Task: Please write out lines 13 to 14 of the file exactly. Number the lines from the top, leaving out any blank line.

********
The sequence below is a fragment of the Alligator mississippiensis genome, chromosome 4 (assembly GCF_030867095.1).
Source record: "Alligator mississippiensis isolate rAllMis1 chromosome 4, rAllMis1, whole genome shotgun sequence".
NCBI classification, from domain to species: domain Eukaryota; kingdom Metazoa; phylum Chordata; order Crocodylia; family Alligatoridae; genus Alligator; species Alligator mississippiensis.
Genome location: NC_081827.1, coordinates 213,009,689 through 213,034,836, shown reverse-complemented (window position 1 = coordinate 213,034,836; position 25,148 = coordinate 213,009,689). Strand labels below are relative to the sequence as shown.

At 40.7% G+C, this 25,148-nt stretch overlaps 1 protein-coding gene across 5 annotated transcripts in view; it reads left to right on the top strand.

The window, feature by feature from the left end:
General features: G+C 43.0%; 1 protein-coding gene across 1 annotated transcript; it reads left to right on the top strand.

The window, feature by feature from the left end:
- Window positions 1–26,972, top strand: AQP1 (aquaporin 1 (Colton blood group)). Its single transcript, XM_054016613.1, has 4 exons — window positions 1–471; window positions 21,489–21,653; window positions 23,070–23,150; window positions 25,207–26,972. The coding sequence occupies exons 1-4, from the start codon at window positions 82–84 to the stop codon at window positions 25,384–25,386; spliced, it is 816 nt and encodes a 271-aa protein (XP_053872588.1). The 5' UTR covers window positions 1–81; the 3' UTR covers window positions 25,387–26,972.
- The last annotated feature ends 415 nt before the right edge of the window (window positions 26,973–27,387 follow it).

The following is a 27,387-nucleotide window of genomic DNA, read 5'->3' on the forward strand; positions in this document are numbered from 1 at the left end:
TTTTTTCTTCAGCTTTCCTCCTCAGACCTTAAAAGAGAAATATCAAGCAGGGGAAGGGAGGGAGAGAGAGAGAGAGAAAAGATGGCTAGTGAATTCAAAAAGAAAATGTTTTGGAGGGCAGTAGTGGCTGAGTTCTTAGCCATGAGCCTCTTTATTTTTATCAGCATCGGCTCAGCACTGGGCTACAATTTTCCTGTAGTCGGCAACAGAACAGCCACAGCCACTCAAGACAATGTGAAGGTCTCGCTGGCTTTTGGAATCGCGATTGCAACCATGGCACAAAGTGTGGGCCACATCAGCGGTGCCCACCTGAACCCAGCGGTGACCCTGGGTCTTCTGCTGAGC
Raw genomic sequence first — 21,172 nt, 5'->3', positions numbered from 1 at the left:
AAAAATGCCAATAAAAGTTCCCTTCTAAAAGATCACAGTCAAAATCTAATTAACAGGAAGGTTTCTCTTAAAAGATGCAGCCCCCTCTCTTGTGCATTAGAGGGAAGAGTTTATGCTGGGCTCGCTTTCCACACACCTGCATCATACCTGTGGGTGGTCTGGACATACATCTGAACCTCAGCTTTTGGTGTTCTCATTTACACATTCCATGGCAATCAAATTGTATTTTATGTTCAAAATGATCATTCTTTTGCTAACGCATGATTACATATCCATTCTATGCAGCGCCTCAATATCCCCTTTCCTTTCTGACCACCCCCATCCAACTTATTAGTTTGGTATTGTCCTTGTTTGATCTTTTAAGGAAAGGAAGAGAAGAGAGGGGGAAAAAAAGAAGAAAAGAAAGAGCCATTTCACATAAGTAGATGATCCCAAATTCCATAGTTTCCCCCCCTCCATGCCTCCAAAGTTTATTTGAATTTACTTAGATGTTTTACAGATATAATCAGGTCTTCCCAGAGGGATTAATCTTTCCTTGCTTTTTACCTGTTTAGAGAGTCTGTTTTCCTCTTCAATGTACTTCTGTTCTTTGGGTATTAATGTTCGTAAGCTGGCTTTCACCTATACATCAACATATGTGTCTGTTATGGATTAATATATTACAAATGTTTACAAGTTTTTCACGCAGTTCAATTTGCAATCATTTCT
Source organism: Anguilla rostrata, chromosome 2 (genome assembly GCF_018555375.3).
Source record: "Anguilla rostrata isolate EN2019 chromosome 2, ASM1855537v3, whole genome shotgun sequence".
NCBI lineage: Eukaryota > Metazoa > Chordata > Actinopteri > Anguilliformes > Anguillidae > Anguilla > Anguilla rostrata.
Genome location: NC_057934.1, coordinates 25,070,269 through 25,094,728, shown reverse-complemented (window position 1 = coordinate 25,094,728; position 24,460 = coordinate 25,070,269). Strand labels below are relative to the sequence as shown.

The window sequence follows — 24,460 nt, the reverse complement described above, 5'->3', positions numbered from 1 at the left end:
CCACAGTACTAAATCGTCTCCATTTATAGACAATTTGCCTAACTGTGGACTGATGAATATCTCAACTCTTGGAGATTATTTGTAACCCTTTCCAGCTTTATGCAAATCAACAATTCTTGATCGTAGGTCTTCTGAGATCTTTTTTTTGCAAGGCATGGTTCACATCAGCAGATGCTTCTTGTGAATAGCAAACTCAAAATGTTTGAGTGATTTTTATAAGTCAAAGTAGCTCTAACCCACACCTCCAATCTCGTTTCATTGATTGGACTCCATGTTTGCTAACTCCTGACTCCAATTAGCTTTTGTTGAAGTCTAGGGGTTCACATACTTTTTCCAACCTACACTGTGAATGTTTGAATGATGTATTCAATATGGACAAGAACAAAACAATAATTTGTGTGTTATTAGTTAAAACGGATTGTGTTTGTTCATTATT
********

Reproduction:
Raw genomic sequence first — 21,172 nt, 5'->3', positions numbered from 1 at the left:
AAAAATGCCAATAAAAGTTCCCTTCTAAAAGATCACAGTCAAAATCTAATTAACAGGAAGGTTTCTCTTAAAAGATGCAGCCCCCTCTCTTGTGCATTAGAGGGAAGAGTTTATGCTGGGCTCGCTTTCCACACACCTGCATCATACCTGTGGGTGGTCTGGACATACATCTGAACCTCAGCTTTTGGTGTTCTCATTTACACATTCCATGGCAATCAAATTGTATTTTATGTTCAAAATGATCATTCTTTTGCTAACGCATGATTACATATCCATTCTATGCAGCGCCTCAATATCCCCTTTCCTTTCTGACCACCCCCATCCAACTTATTAGTTTGGTATTGTCCTTGTTTGATCTTTTAAGGAAAGGAAGAGAAGAGAGGGGGAAAAAAAGAAGAAAAGAAAGAGCCATTTCACATAAGTAGATGATCCCAAATTCCATAGTTTCCCCCCCTCCATGCCTCCAAAGTTTATTTGAATTTACTTAGATGTTTTACAGATATAATCAGGTCTTCCCAGAGGGATTAATCTTTCCTTGCTTTTTACCTGTTTAGAGAGTCTGTTTTCCTCTTCAATGTACTTCTGTTCTTTGGGTATTAATGTTCGTAAGCTGGCTTTCACCTATACATCAACATATGTGTCTGTTATGGATTAATATATTACAAATGTTTACAAGTTTTTCACGCAGTTCAATTTGCAATCATTTCT